Why would a Functional Behavioural Assessment (FBA) be helpful for my child?
(And by the way, what is it?!)
When children are having difficulties and experience problems at school or home, challenging behavior can be part of the reason that they struggle. They may become disruptive, angry, aggressive, withdrawn, even school-phobic or truant if problems become too bad.
An FBA looks at what’s behind challenging behavior, because behaviours serve a purpose. Young people may not be aware of why they behave the way they do but it happens for a reason. So, if we can identify and understand what’s causing a behavior, we can find ways to change it.
Some young people struggle to learn or fit in due to behavioural challenges.
FBA is a process used to identify what’s causing challenging behavior.
Once we have a detailed observation and analysis, an FBA leads to a plan with strategies to improve the behavior.
Functional assessments need to be carried out by qualified behaviour experts and involves a process of information gathering about your child, observation in the challenging situations and discussion with you.
Once we have all the information, we review it and feedback to you and others in the child’s support network as needed.
We schedule in training and support sessions to help you and others work with the challenging behaviours.
Stages of a functional assessment
Stage 1 - Information gathering
The Behavioural Psychologist meets for Initial assessment interviews with the young person (if appropriate) and with those who know them best. We look at, amongst other things:
History of behaviours of concern
Details of behaviours of concern
Families’ views/understanding of behaviours
Previous interventions for behaviours of concern
Values of person/what they hope to achieve
Priorities of behaviour change
The person’s interests and motivations/preference assessments
What a typical day/week looks like
From this information, a schedule of the behaviour(s) to be investigated is drawn up and analysed.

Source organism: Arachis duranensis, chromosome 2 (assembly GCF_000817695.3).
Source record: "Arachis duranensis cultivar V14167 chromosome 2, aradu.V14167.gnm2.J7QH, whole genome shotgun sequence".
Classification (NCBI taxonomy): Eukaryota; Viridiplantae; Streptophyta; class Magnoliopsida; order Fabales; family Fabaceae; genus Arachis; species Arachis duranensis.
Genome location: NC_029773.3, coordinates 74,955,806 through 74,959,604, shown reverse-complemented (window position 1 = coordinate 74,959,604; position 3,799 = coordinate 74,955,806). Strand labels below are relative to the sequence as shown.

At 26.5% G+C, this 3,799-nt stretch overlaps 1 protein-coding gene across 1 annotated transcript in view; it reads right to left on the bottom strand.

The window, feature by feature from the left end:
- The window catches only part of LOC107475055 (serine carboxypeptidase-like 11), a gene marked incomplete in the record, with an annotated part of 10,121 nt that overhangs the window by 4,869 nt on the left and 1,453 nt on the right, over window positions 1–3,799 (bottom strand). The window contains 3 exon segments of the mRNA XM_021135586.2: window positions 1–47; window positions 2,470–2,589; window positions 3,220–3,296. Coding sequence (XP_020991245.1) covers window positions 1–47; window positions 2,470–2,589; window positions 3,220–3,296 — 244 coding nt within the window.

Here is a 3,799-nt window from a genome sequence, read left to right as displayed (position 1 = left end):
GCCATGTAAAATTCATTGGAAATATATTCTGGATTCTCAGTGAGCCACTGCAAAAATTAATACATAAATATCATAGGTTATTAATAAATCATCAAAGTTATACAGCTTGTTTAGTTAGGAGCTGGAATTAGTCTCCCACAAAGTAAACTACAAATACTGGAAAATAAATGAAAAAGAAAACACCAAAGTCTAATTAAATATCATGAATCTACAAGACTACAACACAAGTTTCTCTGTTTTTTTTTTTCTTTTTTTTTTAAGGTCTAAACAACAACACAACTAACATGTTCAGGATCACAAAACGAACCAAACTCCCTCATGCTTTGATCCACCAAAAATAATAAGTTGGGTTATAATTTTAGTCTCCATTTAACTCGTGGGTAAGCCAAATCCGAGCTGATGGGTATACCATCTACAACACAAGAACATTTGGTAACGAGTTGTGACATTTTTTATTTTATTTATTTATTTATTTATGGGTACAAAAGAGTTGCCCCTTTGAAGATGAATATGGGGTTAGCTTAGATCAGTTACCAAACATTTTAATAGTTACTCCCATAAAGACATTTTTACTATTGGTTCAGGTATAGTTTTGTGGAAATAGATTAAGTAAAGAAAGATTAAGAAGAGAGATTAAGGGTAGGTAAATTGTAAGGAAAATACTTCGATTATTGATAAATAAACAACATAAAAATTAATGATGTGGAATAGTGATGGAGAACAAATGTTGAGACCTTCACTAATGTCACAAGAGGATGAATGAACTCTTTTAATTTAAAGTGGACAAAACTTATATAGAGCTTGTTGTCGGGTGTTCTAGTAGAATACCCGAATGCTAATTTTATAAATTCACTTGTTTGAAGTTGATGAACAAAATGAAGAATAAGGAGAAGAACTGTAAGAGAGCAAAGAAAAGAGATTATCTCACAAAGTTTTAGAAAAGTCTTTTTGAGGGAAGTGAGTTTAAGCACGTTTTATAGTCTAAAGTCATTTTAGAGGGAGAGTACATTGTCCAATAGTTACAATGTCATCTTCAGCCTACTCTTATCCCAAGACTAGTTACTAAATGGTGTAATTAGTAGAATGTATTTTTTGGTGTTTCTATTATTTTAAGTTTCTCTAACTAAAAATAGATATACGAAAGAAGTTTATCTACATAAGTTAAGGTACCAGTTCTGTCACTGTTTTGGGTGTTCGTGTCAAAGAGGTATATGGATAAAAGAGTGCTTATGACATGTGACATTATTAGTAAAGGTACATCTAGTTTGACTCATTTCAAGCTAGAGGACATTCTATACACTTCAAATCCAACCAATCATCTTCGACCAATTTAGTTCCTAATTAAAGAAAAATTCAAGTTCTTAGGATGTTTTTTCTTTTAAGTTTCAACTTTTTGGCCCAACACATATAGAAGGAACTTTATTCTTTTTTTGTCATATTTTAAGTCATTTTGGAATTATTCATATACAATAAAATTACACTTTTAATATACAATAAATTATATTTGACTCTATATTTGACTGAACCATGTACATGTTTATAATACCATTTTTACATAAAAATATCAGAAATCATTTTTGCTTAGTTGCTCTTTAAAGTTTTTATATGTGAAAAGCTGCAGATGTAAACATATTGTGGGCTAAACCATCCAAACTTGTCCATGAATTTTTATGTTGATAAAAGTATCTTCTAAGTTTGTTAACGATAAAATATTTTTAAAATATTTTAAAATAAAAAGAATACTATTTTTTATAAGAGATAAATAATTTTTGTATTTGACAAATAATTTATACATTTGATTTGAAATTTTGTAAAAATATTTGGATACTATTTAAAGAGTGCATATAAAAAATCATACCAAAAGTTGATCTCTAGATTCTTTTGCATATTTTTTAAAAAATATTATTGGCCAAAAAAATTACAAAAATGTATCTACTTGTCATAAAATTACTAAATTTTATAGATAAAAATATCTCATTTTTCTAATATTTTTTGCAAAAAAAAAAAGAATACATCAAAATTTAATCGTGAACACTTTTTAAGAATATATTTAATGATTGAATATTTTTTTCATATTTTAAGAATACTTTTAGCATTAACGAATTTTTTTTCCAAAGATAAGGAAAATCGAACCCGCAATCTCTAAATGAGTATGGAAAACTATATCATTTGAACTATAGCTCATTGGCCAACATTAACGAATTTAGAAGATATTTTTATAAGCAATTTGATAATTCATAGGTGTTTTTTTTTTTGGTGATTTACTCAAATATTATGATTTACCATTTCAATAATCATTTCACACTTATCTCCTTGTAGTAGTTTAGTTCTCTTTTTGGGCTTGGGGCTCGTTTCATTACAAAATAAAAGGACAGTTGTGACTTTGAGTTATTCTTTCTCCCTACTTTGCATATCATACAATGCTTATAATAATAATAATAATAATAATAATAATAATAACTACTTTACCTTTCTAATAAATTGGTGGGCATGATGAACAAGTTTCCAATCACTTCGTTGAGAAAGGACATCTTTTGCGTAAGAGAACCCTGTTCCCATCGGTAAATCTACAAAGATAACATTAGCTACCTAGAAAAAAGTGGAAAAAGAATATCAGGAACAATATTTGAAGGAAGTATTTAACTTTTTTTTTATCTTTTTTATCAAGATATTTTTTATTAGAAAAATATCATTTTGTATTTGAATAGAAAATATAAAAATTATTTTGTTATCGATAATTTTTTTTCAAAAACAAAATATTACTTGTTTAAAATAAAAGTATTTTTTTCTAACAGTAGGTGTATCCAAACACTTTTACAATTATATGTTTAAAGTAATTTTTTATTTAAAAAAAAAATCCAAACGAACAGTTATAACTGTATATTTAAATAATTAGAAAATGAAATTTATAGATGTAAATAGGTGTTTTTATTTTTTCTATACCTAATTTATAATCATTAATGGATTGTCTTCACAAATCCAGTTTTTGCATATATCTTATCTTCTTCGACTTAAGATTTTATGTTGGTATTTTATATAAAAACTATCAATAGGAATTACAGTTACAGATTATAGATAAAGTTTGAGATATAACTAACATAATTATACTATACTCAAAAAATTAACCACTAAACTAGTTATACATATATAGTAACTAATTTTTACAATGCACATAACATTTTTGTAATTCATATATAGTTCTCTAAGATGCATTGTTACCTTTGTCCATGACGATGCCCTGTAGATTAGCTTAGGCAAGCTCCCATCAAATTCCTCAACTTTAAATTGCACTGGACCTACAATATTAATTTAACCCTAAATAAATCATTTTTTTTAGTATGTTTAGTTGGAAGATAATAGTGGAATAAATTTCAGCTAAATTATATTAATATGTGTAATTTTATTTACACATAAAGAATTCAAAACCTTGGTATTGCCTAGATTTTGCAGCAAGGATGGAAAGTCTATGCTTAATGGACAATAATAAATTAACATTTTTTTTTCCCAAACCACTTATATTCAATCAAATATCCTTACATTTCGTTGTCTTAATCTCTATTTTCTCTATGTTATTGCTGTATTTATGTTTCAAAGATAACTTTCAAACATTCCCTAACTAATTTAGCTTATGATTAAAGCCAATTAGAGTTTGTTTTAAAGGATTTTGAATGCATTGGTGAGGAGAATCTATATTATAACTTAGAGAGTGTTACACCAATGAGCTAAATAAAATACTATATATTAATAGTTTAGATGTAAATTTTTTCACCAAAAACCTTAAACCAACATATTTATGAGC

Stage 2 - Observation
The Behavioural Psychologist and Assistant Psychologist visit and observe the target behaviours wherever they are, at home or at school in the classroom for example.
Stage 3 - Review and Preparation of Report
Stage 4 - Feedback of results
Stage 5 - Training and Follow up sessions - depending on need and complexity.
Recommendations focus different areas, for example:
Ecological changes: This includes changes to be made to the environment in order to decrease the likelihood of the child communicating his needs through behaviours that challenge. These recommendations should be in place all day every day to reduce the likelihood of behaviours that challenge being observed.
Positive programming: This includes recommendations to teach general skills, teaching new skills to meet his needs through functionally equivalent and related behaviours. Meaning that he will be taught new skills other than the identified challenging behaviours to communicate his wants and needs.
Focused support: This includes recommendations to parents about how they can best support him or her when they shows early warning signs of challenging behaviours. The goal at this point is to reduce the likelihood of the behaviours being presented.
Situational management: This includes recommendations to parents/carers about how to respond should challenging behaviour occur, despite best efforts to avoid it and the full implementation of the other recommendations identified.
Please note: For very severe challenging behaviour, where other intervention has not been successful, we would use the full Behaviour Assessment Guide designed by Thomas Willis, Gary LaVigna and Anne Donnellan. This is extremely comprehensive. The above steps however include a condensed version of this that are appropriate for less complex referrals whilst still being effective in identifying the function of the behaviours of concern and identifying appropriate and successful recommended support plans.